I love her "brook" dream.
I love that her discussion of "undoing" is unfamiliar to me but she makes it feel familiar.
I love the bit where snapshots are recreated featuring baby Alison bonding with her mother and the last one features her being broken out of the trance by the man with the camera.
I get chills reading about babies and their mothers being one. And seeing that mixed with the idea of a period making someone not a child anymore (and that being heartbreaking) juxtaposed with Alison discussing her own menstrual cessation.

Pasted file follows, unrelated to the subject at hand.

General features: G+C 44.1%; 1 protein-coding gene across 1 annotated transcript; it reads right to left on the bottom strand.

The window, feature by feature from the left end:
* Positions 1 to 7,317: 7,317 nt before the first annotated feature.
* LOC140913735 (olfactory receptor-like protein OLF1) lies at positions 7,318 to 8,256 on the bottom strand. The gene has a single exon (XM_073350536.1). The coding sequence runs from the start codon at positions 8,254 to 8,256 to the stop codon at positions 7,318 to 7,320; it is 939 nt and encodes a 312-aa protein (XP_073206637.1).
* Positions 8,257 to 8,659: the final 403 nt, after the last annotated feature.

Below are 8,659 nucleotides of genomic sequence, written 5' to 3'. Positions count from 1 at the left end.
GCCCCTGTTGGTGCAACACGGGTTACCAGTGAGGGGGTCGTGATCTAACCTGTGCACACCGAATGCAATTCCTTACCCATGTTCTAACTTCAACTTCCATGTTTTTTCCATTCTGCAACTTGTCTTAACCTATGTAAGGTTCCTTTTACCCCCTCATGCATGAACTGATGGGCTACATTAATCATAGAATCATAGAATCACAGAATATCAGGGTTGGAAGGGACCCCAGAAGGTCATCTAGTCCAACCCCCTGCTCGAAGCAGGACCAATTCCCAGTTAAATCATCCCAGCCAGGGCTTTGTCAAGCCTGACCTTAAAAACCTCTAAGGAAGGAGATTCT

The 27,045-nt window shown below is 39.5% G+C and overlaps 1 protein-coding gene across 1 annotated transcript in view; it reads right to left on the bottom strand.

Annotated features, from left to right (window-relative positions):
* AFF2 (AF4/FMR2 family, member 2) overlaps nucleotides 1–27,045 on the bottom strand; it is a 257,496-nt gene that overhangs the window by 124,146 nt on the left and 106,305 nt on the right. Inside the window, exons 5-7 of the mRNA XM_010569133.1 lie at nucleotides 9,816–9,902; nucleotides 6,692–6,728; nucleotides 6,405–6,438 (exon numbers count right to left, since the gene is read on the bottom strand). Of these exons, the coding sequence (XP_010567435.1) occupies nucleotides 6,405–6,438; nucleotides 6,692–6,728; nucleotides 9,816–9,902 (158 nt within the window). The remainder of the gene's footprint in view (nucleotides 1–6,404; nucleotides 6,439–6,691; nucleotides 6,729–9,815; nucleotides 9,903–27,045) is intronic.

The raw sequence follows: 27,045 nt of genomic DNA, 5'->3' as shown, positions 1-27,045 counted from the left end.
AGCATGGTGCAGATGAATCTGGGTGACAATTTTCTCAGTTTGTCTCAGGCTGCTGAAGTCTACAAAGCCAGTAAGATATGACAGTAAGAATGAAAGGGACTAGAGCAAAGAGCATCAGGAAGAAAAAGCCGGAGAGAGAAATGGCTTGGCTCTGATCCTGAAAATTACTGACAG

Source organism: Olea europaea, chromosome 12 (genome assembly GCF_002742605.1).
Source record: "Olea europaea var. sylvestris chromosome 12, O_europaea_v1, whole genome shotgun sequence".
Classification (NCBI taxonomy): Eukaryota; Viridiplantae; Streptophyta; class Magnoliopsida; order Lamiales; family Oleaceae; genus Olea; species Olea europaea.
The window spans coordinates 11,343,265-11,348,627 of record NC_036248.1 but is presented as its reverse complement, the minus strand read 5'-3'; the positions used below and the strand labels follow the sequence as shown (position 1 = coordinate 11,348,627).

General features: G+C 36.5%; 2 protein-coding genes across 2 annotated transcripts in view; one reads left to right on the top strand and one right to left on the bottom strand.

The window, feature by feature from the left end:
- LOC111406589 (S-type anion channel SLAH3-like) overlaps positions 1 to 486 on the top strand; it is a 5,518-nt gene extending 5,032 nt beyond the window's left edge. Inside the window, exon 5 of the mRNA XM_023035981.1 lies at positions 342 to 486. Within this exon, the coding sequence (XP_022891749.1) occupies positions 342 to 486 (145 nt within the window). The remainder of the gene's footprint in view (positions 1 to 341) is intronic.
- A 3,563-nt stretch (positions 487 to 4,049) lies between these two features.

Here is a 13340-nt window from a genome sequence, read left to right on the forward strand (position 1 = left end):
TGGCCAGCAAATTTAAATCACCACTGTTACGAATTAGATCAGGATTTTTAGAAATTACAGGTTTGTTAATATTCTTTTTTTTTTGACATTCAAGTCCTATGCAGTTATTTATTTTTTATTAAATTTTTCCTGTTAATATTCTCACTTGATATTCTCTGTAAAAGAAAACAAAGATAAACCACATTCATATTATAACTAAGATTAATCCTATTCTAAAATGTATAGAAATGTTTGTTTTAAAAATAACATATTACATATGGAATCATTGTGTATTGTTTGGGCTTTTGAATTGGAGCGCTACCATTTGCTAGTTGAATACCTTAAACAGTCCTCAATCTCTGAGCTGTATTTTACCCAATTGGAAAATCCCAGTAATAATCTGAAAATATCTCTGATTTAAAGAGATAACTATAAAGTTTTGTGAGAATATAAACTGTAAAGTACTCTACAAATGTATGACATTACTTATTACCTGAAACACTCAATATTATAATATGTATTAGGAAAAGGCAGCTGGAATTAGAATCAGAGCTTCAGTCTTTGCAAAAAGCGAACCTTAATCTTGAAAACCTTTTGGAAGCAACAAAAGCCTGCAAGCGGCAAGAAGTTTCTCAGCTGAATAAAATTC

I loved the joke in there where Alison is complaining to her therapist about how her mother doesn't want to hear about her life, as if she fears that any word Alison gets in edgewise will be "cunnilingus." (Her mother is uncomfortable with her being a lesbian.) I have been lucky enough to have a supportive mother, but I also related to how Alison discussed feeling ashamed and disappointed when her mother kept bringing up how she should publish her "lesbian cartoons" under a pseudonym. As if she should be ashamed of what she writes, as if it isn't really her, as if she should be doing something more "respectable." It all makes you think her mother feels like this is "ruining" who she is, while Alison feels she is EXPRESSING who she is. I've felt that too when I've encountered disapproval from people close to me who don't agree with my queer activism or who think it's shameful. It really feels like a rejection of who you are and no matter what it pretends to be, it represents that they don't actually respect or accept you. Like they love you in spite of who you are, but don't actually love the you you know you are.